Retirement : LUSENET : A.M.E. Today Discussion : One Thread

What is the mandatory retirement law of the A.M.E. Church? Example Questions: If I am pastoring at age 80 and my Annual Conference does not meet until October 2004. Do I retire at the Annual Conference or at present?

If I am a Presiding Elder over age 75 do I retire at present or at the Annual Conference scheduled to be held in October 2004?

-- Anonymous, July 08, 2004


Yoo do not have to retire. The Bishop is not allowed to give you another appointment. If you are 75 or over. One of the persons elected as a delegate to the general conference retired at his annual conference and was not allowed to serve as a delegate. Bishop John H. Adams told him that the law of the church does not mandate retirement and had he supernumerated rated than annuaited then he would have been allowed to serve as a delegate.

-- Anonymous, July 08, 2004

Now this issue really confused me, so let me get this straight: if a pastor is 75 by the annual conference, the Bishop cannot re-appoint him/her to the same charge and the pastor has the option of moving to supernumerary status? Or, does the law state that if a pastor is 75 by the annual conference, the Bishop cannot appoint him/her to another charge, yet they can stay at the same charge. I am really confused with the interpretation. God bless.

-- Anonymous, July 09, 2004

Sister Jackson:

As I understand it all pastors are serving one year appointments. Thus the Bishops according to the new law cannot grant an appointment new charge or otherwise to an elder 75 or over. When an elder does not have a charge he or she by definition becomes a supernumerary unless he or she retires.

-- Anonymous, July 09, 2004

I believe, during the General Conference, the Judicial Council explained how the "retirement" system works. No place in the Discipline will you find the word "retirement" for Pastors and Presiding Elders reaching age 75.

What the Discipline actually says(page 175, Section XIII, is that no itinerant minister beyond the age of 75 shall receive an appointment by his/her Annual Conference in 2004, except where the Annual Conference evaluates the need and makes special provisions for it. The Judicial Council states that such persons are not Superannuated but Supernumerary instead--in other words they are placed on the inactive roll as members of the Annual Conference without assignments.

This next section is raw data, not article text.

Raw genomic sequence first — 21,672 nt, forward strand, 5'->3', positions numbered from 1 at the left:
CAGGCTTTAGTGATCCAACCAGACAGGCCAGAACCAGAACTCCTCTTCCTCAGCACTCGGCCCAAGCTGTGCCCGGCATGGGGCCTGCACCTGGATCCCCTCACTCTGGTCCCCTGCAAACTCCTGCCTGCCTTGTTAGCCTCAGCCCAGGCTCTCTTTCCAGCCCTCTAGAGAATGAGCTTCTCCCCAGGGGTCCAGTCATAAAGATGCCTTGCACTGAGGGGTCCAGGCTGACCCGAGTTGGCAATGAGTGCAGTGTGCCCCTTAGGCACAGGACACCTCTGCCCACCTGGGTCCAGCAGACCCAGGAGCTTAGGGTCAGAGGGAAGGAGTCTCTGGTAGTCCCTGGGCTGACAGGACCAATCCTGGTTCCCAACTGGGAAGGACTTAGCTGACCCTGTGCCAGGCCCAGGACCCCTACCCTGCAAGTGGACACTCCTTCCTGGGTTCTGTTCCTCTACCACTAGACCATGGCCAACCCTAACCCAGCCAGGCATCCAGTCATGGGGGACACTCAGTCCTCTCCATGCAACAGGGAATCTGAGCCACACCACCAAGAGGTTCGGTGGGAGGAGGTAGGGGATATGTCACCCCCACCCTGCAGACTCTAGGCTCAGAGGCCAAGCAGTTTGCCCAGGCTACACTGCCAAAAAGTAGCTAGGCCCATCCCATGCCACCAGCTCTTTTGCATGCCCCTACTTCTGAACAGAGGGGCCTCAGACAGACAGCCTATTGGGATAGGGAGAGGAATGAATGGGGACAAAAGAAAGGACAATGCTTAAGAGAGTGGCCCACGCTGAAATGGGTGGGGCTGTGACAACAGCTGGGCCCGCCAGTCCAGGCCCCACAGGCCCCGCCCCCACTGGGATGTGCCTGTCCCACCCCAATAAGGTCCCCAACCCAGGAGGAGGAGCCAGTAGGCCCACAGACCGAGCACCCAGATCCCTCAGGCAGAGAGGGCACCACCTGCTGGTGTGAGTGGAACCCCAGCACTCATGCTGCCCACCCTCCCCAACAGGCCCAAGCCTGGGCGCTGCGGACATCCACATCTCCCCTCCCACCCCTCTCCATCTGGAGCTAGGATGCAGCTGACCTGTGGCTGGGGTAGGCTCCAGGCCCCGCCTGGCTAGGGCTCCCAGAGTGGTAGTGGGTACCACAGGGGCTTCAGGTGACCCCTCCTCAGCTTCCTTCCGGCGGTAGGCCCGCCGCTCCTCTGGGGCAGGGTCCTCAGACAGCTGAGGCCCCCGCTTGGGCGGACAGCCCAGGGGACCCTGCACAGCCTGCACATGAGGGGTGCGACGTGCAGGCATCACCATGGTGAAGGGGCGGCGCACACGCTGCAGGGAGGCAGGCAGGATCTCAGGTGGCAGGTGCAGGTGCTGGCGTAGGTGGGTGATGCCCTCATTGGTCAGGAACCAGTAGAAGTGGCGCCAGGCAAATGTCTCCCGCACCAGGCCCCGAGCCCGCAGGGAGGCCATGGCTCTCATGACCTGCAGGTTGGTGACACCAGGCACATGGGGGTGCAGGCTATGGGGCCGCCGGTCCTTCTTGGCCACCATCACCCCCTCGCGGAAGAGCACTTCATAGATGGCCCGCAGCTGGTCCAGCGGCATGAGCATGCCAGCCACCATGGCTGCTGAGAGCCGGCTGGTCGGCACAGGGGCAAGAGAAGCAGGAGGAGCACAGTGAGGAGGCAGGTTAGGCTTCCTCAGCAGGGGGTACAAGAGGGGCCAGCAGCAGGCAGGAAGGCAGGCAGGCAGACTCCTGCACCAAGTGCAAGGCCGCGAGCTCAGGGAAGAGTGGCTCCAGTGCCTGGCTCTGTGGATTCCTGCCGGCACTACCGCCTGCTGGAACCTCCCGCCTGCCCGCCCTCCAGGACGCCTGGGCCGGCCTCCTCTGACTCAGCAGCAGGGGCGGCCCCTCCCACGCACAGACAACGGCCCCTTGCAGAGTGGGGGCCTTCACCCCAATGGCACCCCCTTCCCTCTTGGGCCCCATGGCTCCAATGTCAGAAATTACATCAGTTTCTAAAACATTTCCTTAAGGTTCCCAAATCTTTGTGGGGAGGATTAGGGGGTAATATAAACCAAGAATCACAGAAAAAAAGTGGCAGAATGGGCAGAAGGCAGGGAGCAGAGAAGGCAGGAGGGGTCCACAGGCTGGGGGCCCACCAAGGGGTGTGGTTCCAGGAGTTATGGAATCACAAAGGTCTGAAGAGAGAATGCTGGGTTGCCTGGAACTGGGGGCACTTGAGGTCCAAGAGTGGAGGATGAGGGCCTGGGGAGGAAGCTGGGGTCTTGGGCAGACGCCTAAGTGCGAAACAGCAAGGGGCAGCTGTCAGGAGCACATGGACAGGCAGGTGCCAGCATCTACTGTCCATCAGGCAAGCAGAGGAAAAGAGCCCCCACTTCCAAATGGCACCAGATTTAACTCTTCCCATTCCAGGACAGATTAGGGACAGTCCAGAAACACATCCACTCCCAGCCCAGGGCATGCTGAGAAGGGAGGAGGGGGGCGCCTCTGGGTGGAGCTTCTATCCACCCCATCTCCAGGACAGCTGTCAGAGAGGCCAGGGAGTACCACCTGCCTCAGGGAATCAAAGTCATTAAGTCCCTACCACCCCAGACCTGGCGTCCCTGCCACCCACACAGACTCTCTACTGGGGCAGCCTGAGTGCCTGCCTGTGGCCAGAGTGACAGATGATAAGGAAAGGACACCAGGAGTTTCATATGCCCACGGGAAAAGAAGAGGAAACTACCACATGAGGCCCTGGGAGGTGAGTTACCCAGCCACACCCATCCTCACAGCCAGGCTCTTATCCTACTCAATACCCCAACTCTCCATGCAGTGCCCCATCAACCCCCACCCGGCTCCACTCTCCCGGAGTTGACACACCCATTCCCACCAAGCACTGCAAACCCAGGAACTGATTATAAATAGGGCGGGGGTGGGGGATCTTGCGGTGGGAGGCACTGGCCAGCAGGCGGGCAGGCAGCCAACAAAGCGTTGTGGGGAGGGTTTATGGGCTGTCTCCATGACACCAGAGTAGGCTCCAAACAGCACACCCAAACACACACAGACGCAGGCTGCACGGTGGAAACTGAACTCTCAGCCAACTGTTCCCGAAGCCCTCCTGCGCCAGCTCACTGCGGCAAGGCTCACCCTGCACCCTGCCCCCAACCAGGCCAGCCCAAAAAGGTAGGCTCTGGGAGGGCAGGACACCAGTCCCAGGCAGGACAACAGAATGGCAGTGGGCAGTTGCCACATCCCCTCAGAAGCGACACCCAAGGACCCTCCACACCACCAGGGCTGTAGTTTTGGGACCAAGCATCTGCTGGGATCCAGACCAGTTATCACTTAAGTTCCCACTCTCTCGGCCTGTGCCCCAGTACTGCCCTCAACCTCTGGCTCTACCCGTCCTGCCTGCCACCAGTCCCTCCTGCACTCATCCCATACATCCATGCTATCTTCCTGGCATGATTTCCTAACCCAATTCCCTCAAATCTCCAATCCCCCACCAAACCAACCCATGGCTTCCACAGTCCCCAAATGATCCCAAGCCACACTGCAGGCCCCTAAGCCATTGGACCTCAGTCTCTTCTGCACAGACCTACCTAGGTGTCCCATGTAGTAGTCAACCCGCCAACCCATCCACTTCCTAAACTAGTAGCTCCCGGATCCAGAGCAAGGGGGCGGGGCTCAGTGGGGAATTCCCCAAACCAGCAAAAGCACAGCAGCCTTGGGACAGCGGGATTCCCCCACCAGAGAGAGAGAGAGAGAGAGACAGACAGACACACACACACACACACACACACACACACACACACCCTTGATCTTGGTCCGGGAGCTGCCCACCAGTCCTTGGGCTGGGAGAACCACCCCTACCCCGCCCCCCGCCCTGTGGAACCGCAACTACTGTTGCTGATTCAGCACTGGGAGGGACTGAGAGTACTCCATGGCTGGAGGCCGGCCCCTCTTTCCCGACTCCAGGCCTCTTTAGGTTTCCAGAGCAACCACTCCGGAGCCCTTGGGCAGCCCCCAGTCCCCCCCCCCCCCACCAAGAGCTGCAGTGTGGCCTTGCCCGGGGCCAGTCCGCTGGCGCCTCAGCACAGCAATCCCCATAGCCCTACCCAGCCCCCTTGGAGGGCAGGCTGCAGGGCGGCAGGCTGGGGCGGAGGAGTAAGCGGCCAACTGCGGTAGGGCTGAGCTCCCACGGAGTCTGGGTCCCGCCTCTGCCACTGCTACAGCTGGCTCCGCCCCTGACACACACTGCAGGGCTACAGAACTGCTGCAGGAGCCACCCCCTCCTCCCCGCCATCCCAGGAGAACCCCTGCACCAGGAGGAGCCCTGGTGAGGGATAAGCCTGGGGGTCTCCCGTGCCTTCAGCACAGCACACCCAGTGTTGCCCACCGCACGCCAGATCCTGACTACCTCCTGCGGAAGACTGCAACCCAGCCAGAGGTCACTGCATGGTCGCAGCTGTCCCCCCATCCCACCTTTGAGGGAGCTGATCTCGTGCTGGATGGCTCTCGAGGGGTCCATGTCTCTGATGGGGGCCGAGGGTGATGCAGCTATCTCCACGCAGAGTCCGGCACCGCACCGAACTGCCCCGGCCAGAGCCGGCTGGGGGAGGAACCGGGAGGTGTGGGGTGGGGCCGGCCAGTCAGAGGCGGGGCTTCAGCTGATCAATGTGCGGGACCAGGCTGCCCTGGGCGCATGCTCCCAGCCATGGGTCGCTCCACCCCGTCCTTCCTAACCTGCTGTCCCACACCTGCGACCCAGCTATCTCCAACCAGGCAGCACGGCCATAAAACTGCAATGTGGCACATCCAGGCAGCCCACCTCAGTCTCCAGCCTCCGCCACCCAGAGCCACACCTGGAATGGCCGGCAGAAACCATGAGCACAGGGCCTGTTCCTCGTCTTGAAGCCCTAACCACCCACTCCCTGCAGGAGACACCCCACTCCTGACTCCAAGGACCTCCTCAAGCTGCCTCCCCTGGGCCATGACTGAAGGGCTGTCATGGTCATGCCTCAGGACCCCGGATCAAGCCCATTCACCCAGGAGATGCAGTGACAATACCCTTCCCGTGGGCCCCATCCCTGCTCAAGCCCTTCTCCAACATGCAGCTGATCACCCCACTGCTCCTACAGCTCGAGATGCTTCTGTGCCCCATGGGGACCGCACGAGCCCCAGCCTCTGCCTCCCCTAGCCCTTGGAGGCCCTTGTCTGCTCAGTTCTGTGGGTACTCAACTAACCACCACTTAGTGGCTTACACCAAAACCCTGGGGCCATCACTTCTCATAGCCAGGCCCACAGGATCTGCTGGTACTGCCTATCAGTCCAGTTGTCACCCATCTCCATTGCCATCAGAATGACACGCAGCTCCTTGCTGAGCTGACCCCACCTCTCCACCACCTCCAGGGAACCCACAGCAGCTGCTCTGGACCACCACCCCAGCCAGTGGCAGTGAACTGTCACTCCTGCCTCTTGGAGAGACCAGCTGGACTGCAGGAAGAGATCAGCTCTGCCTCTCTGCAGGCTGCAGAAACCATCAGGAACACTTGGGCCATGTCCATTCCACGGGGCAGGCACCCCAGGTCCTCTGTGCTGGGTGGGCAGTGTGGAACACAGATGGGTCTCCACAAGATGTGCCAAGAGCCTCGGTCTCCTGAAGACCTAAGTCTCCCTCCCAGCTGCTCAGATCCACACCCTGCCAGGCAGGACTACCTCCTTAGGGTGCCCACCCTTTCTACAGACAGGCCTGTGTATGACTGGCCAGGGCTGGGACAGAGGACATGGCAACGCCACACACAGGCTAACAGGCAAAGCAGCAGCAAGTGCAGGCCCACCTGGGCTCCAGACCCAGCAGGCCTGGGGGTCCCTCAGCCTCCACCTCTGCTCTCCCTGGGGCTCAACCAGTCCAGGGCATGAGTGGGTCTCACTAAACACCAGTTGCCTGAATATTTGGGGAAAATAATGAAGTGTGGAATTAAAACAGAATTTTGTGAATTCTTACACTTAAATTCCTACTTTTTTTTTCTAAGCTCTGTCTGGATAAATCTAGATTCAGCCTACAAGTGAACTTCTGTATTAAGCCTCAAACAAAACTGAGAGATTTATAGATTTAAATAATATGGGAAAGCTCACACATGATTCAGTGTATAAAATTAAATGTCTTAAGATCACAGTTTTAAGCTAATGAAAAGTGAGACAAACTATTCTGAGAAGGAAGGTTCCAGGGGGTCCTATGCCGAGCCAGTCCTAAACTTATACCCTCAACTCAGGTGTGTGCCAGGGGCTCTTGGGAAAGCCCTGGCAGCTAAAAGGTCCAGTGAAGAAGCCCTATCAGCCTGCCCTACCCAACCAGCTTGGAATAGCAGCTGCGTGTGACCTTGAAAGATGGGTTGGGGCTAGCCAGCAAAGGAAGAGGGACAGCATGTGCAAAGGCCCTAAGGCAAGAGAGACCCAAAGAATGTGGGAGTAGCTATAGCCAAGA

The wording of course is legal and prevents persons who have reached this age from being able to sue the church for forcing him/her to retire. It also relieves the church of the responsibility of providing for these persons retirement--since the actual bill in the Discipline never states that such persons are tetired.

The only alternative is for persons placed on the Supernumerary Roll to appeal to the Annual Conference to extend their roll as Pasor/Presiding Elder or some other active position in the Conference to which he/she belongs. This is left totally to the discression of the Annual Conference and only when the Annual Conferrence deems there is a need for it.

-- Anonymous, July 09, 2004

The legislative action taken by the 2004 General Conference affirms that no pastor or presiding elder having reached their 75th bithday, shall be able to receive an appointment. The actual wording of the law as adopted reads as follows: "No Itinerant Minister beyond the age of 75 by his or her Annual Conference in 2004 shall receive an appointment as Presiding Elder or Pastor" By adopting this legislation, the General Conference did away with the discretionary authority to make exceptions that had been previously granted to bishops upon approval of the Annual Conference. Apparently this discrentionary authority had already created controversy, confusion and a lack of consistant uniform application in the Annual Conferences held so far this year.

Itinerants need not "retire" unless they want to do so. If they have passed their 75th Bitrhday at the time of the 2004 Annual Conference, they will simply be ineligible to receive an appointment as a Pastor or PE at the hand of a Bishop. If they choose nor to formally "retire" they will be placed on "Supernumerary" (aka without appointment) status which leaves them eligible to serve as "Pulpit Supply" if needed by a Bishop or Presiding Elder.

The Conference also overwhelmingly rejected a bill that would have given those Pastors and Presing Elders affected by the "75 Rule" in 2004 an extra five years of eligibility. This provision was buried in the middle of a bill that otherwise appeared non-controvesial. The rational given was that it would give those affected an additional five years to make adequate financial provision. The Conference obviously felt that the four year notice given by the 2000 General Conference was adequate enough. The vote to delete this bill was an overwhelming one.

Yours in the Joy of Jesus,

Mike Barta

-- Anonymous, July 10, 2004

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